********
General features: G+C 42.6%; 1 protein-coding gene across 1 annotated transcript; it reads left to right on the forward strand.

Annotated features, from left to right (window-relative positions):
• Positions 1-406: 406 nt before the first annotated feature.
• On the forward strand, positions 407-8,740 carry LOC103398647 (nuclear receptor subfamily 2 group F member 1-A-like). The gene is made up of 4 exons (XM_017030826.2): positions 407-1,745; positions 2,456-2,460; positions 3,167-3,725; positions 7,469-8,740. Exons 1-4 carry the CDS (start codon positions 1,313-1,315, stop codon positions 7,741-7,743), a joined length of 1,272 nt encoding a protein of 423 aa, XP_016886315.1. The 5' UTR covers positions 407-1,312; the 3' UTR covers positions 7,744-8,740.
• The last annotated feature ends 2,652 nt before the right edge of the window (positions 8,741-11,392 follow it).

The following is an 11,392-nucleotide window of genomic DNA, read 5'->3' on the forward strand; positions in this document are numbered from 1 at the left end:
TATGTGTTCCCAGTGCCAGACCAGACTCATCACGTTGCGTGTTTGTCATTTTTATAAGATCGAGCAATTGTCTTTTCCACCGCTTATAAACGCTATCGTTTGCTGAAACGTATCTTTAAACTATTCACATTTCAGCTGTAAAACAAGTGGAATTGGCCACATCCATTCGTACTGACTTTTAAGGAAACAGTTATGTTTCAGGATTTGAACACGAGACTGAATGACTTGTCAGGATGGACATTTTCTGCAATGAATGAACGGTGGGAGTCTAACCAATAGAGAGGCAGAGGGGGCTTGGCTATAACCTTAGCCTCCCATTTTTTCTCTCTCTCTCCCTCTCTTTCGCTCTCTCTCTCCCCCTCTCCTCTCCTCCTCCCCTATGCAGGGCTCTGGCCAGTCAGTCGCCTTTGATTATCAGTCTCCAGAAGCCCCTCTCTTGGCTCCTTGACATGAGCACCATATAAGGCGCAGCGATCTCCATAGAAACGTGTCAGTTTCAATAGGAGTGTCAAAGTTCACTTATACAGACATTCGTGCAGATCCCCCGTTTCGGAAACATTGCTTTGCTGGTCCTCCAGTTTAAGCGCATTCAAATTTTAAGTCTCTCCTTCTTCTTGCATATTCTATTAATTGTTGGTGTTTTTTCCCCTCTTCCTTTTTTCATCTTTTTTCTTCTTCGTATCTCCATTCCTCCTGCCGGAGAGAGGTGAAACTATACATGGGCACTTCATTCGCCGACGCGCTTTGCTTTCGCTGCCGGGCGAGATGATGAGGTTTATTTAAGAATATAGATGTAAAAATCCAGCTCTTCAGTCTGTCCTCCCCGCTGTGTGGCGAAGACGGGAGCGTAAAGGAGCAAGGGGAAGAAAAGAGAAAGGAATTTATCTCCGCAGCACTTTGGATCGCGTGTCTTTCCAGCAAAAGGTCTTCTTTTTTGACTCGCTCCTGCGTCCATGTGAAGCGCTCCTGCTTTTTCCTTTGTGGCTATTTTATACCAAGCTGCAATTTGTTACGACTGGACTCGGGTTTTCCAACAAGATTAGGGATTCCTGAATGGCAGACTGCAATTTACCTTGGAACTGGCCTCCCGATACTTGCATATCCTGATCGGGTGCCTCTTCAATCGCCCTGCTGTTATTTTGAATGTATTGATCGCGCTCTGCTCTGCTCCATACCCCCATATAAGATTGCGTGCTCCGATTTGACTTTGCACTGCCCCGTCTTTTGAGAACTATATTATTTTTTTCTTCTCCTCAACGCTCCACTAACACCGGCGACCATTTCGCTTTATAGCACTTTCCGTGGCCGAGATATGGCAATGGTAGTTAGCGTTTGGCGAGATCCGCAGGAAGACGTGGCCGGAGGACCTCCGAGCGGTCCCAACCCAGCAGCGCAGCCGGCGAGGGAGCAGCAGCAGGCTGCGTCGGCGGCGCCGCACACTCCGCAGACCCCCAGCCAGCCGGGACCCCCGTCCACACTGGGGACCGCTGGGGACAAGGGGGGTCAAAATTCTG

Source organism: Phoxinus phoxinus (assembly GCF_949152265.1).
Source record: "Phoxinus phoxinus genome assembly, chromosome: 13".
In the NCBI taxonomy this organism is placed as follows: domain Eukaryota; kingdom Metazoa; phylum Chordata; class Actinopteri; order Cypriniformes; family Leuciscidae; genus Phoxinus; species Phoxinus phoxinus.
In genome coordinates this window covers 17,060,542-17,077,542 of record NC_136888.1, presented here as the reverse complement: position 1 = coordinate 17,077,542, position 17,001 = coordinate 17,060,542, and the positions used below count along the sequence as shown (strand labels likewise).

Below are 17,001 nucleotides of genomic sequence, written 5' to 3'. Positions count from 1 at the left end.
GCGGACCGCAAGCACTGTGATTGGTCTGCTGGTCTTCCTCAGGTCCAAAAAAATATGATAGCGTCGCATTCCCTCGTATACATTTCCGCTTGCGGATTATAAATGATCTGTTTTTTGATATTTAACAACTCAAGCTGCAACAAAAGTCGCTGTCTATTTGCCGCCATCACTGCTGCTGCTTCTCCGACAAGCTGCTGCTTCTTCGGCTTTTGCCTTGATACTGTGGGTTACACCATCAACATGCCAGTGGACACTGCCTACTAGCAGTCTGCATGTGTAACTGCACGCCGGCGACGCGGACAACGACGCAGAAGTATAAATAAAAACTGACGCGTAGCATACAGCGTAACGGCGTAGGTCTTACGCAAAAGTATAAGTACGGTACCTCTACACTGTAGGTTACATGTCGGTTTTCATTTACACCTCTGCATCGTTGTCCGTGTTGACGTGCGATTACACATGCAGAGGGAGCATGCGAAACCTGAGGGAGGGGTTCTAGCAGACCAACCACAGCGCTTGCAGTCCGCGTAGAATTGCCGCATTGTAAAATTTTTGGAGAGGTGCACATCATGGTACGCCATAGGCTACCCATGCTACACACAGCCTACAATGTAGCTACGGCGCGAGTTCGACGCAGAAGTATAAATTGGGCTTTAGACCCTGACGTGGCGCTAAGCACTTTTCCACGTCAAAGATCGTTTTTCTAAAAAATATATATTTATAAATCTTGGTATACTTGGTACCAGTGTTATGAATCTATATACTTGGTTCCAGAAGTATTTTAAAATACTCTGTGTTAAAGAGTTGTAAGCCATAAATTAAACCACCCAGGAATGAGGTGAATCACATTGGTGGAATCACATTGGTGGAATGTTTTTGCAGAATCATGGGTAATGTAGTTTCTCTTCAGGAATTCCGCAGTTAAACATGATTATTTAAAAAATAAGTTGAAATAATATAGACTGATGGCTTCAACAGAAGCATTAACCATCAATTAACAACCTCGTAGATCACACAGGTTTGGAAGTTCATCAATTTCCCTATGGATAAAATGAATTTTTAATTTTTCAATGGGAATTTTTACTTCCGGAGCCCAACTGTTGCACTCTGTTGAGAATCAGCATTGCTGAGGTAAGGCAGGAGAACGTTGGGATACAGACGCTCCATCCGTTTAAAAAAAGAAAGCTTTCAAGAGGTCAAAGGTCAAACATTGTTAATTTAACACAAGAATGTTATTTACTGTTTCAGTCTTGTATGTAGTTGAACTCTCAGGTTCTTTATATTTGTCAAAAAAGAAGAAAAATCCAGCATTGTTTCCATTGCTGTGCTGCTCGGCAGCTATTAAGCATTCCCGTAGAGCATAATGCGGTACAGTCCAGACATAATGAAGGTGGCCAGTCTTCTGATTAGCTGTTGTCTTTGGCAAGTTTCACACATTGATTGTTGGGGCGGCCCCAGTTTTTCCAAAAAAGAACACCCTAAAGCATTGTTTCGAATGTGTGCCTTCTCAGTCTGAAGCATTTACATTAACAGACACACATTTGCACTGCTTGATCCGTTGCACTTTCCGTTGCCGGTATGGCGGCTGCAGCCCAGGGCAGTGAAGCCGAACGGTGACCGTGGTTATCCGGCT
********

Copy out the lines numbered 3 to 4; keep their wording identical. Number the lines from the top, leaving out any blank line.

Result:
• Positions 1-406: 406 nt before the first annotated feature.
• On the forward strand, positions 407-8,740 carry LOC103398647 (nuclear receptor subfamily 2 group F member 1-A-like). The gene is made up of 4 exons (XM_017030826.2): positions 407-1,745; positions 2,456-2,460; positions 3,167-3,725; positions 7,469-8,740. Exons 1-4 carry the CDS (start codon positions 1,313-1,315, stop codon positions 7,741-7,743), a joined length of 1,272 nt encoding a protein of 423 aa, XP_016886315.1. The 5' UTR covers positions 407-1,312; the 3' UTR covers positions 7,744-8,740.